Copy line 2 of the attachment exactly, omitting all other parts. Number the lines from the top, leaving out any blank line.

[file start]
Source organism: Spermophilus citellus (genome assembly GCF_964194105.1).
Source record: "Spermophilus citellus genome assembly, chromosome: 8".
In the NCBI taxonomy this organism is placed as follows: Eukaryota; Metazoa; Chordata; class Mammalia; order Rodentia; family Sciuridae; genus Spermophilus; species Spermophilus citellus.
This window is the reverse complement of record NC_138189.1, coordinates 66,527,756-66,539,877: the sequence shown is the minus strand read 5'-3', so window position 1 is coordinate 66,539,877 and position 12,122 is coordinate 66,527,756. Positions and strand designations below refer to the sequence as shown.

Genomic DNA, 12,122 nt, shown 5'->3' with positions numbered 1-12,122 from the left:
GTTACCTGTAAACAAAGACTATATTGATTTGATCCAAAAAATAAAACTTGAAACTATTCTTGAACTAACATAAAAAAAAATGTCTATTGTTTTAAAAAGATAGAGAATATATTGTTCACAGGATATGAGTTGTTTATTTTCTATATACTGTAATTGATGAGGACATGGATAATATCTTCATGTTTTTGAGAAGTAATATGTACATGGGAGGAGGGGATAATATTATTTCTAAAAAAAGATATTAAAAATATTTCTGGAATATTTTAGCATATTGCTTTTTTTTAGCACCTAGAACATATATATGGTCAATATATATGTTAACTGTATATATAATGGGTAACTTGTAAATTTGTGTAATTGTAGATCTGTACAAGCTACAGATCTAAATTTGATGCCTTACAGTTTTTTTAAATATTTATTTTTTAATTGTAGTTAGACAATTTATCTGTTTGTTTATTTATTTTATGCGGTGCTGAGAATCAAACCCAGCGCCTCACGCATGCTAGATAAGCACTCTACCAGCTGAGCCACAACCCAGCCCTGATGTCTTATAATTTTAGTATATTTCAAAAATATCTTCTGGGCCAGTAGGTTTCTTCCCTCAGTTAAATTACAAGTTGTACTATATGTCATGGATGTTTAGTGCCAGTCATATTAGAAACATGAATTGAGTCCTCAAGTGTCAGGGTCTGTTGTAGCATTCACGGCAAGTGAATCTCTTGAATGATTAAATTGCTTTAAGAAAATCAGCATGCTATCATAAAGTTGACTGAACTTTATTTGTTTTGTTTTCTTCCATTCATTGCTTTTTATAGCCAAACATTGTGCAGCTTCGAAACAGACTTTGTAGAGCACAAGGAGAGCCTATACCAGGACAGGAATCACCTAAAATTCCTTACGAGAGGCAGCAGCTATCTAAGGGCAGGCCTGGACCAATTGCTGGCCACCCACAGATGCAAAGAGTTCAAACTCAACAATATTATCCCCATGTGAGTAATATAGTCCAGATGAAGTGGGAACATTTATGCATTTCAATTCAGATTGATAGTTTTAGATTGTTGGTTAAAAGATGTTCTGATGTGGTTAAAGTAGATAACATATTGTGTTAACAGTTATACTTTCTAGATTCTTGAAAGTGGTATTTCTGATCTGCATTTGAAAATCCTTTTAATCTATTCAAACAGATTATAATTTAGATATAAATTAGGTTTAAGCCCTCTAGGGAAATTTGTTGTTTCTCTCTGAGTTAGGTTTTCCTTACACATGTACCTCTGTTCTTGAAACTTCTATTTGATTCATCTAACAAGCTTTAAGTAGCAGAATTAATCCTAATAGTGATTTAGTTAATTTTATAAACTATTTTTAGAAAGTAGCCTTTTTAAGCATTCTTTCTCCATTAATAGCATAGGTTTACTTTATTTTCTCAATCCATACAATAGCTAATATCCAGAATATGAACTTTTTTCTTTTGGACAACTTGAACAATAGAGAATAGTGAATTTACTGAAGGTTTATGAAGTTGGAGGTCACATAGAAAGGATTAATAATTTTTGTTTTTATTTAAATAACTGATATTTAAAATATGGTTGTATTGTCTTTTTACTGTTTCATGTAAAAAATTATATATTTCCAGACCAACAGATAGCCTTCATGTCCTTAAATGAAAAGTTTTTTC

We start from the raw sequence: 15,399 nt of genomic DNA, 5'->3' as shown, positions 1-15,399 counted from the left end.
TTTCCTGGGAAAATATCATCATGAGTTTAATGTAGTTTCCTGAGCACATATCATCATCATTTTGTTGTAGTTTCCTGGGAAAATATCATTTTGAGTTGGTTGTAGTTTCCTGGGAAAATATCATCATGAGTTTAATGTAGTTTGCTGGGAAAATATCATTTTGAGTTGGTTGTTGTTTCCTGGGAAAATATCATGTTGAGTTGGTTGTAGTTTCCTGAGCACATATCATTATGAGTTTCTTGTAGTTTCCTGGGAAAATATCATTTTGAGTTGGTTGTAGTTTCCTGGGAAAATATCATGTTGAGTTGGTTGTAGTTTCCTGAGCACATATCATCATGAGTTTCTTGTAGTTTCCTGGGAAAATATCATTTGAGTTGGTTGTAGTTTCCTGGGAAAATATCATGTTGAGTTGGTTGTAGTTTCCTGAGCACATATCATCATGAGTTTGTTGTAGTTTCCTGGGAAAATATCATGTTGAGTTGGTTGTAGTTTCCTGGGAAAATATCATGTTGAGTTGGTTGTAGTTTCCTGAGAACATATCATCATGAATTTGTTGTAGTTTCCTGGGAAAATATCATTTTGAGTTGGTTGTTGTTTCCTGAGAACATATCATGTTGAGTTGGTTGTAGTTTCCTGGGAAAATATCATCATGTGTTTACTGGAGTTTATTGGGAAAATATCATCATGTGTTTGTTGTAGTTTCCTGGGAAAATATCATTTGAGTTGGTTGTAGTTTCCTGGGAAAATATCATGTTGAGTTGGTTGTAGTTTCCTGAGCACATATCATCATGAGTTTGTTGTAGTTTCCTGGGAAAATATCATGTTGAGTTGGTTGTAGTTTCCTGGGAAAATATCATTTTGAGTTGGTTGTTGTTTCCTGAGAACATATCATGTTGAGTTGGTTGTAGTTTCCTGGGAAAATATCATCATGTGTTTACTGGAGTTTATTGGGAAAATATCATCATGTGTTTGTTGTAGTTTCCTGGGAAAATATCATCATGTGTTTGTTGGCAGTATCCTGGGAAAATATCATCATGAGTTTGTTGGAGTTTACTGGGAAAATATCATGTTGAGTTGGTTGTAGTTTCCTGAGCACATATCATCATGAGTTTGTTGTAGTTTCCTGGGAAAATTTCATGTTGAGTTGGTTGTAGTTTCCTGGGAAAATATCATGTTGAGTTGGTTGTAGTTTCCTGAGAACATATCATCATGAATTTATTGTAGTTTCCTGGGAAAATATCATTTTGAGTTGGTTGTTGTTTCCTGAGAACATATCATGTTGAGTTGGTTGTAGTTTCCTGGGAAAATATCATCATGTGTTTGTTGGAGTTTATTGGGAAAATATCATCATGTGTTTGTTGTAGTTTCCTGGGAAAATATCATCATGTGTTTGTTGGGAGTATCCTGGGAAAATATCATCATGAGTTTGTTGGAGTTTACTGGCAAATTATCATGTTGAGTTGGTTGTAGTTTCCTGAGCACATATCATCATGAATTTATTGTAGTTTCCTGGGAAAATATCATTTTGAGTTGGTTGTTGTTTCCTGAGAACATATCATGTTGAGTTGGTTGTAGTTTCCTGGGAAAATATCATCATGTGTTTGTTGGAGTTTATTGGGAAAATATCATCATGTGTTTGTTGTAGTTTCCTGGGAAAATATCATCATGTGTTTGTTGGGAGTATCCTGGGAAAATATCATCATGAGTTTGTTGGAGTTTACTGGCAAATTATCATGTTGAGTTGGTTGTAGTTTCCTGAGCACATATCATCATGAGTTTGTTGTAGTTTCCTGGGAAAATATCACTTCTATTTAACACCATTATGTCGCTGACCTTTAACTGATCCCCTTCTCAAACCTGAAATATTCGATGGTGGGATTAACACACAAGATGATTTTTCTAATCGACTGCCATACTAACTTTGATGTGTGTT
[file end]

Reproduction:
Source record: "Spermophilus citellus genome assembly, chromosome: 8".